No one associates Homer Simpson with a strong work ethic, but at this point, the most impressive thing about The Simpsons is its diligence in carrying out the same job year after year. Tonight’s pair of episodes ends the series' 24th season, making it the longest-running American TV series with continuing characters outside of daytime soaps. In the second, “Dangers On A Train,” Homer saves a kiddie train from the scrapyard, repainting it and running it in circles in his front yard, and the show couldn’t be clearer in sending the message “We’re not going anywhere.”
I’ve been consistently critical of The Simpsons this past season, and the last two episodes do not represent a late rally. “Dangers On A Train” is notable for guest star Seth MacFarlane, the creator of fellow Fox show Family Guy and other animated series that emphasize quick cutaway gags over the slow-build comedy of The Simpsons at its peak. Family Guy’s influence can be seen in the moment during “Dangers On A Train” when Marge is watching Upton Rectory (a parody of Downton Abbey) and is informed that public TV airs the show thanks to “a sizable endowment from Hooters Restaurant and a generous grant from a man named Generous Grant.” Like so many jokes this season, this is the kind of thing smart-aleck viewers could easily come up with on their own, and there’s not much victory in the Simpsons scribes beating them to it.
More enjoyable in both of tonight’s episodes are the flourishes that come from the animators and writers who are clearly compelled to do something unexpected in the primetime slot that The Simpsons has been granted for as long as the show gets one-fifth the audience it did in the early 1990s.
In “The Saga Of Carl,” the something unexpected is a story set in Iceland (also visited in the 2010 episode “The Bob Next Door”). The episode starts with Homer, Moe, Lenny, and Carl winning the lottery, getting a not-so-grand $200,000 to be split four ways. Carl cashes the ticket and absconds with all the loot to the home of his adopted parents in Iceland; the rest of the guys angrily track him down. There are some labored puns (a restaurant called Yukki’s Grossfud, the guys driving a Fjord Fjiesta) and a repetition of Homer’s Ugly American act. (Addressing a crowd, he marvels, “You’ve managed to survive on a craphole island that looks like the moon and smells like rotten eggs!”) But there are also nicely drawn scenes with fjords, shallow volcanoes, the Northern Lights, and snow-dappled Nordic architecture. It’s not a very funny episode, but you get the sense that the animators enjoyed getting out of Springfield, and the score for the Iceland scenes, by indie rock group Sigur Ros, is at least a welcome change from the old-timey music that the show has been inexplicably fond of this season.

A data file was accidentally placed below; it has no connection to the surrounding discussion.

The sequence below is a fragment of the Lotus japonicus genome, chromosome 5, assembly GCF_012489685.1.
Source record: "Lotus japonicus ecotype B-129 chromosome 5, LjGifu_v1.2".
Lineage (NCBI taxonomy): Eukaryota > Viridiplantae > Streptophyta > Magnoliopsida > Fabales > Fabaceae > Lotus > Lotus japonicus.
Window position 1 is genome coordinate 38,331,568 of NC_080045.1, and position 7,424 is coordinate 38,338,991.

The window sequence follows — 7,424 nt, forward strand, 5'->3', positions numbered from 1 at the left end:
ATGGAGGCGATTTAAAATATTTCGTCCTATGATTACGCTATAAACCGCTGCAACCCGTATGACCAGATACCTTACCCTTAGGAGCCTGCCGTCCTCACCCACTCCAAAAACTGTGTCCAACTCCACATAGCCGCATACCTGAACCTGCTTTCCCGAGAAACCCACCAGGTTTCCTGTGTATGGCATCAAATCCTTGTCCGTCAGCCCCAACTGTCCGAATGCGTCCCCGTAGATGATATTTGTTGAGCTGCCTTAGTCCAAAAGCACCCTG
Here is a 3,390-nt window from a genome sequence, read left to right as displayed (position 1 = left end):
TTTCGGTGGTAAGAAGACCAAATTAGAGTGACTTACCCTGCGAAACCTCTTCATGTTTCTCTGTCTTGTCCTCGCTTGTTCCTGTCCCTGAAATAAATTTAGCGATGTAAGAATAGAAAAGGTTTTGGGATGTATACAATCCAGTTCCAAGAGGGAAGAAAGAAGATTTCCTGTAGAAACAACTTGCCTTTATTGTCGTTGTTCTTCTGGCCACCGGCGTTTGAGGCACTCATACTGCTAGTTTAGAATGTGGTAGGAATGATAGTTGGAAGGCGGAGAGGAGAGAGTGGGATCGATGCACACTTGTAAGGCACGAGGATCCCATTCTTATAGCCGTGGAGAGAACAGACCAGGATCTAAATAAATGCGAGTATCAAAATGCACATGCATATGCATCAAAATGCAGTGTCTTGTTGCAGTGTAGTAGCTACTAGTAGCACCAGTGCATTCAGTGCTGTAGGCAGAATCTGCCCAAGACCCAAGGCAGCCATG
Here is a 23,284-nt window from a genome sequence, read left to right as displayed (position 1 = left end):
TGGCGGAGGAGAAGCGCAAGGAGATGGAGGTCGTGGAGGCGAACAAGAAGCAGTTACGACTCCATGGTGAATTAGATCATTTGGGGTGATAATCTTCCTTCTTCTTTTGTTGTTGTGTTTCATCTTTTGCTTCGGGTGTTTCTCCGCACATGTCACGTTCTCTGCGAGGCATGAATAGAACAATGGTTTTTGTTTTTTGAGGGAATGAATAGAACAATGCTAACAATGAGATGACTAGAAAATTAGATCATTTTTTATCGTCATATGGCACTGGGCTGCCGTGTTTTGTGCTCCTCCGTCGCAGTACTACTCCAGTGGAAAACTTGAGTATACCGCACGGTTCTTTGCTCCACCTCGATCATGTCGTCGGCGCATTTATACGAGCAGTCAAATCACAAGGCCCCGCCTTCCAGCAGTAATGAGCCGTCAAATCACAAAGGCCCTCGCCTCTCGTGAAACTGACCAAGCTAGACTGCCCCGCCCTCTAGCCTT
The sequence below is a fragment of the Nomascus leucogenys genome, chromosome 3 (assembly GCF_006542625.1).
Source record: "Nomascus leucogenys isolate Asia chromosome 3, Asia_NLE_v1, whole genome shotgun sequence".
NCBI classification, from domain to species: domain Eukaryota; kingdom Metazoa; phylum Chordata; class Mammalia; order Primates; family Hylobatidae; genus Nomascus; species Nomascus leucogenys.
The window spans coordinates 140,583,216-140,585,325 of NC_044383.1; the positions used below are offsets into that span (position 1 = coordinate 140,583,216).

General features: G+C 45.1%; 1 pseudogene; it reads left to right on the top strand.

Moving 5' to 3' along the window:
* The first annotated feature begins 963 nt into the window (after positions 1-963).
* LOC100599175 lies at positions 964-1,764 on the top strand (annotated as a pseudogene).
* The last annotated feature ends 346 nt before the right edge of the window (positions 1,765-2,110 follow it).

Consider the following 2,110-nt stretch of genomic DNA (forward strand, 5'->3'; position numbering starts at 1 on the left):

“Dangers On A Train” is more standard 2013 Simpsons fare, with another trip to the bottomless well of stories about Marge feeling neglected by Homer as their 10th anniversary nears. MacFarlane is the impossibly nice guy named Ben that she has a flirtation with, after meeting him on a dating website for married people wanting to screw around. (She thinks she’s ordering “snack cakes” for Homer from Dolly Madison, unaware she’s on the website Sassy Madison — a parody of this real-life thing.) Meanwhile, Homer is actually planning a grand gesture for his wife: fixing up the kiddie railroad at a mall that he and Marge rode on their first wedding anniversary. There’s no monorail-type disaster this time, and “Dangers On A Train” has one of the simpler and sweeter Homer-and-Marge reconciliations.
This is followed by a quick recap of the story, done with even cruder animation than the show had at its start—angular, spiky, and a little bit menacing. I don’t know whether this segment is more “We’re not going anywhere” bravado or just a fun way to pad out the episode. Either way, there’s no end game in sight for The Simpsons.
“The Saga Of Carl”: B-
“Dangers On A Train”: C+
Season Grade: C+
- As Ben, MacFarlane croons a few bars of “The Way You Look Tonight.” Homer is stuck singing “I’ve Been Working On The Railroad” because, as he explains, it’s in the public domain.
- In “The Saga Of Carl,” Bart and Lisa’s obsession with an animated show called Ki-Ya Karate Monsters pays off when an exasperated Marge tries to distract them with a trip to the museum… only to find an exhibition called “The Science Of Ki-Ya Karate Monsters.” (I love her “Damn it!”) I’m sorry to report that my hometown of Boston is responsible for a similar “science” exhibition on Star Wars.
- Continuity: In “The Saga Of Carl,” Moe reveals that his draft beer is actually “just gasoline and hot dog water.” In “Dangers On A Train,” Homer invents a straw made out of a hot dog.
- Homer, rationalizing Marge’s long sessions on the computer: “Hey, those Yelp reviews don’t write themselves! Did you know that a well-placed one-star can destroy a mom-and-pop hardware in nothing flat?”
- Ben, lovesick over Marge: “Your Homer is the luckiest man on Earth!” Marge: “Well, he keeps falling down the cliff and living, so I guess that’s true.”
- More meta humor: Ben says of Upton Rectory, “Finally, a reason to watch TV on Sundays.”
- Homer wonders if his marriage “will last 25 years.” Bart looks into the camera and says, “Nothing should.”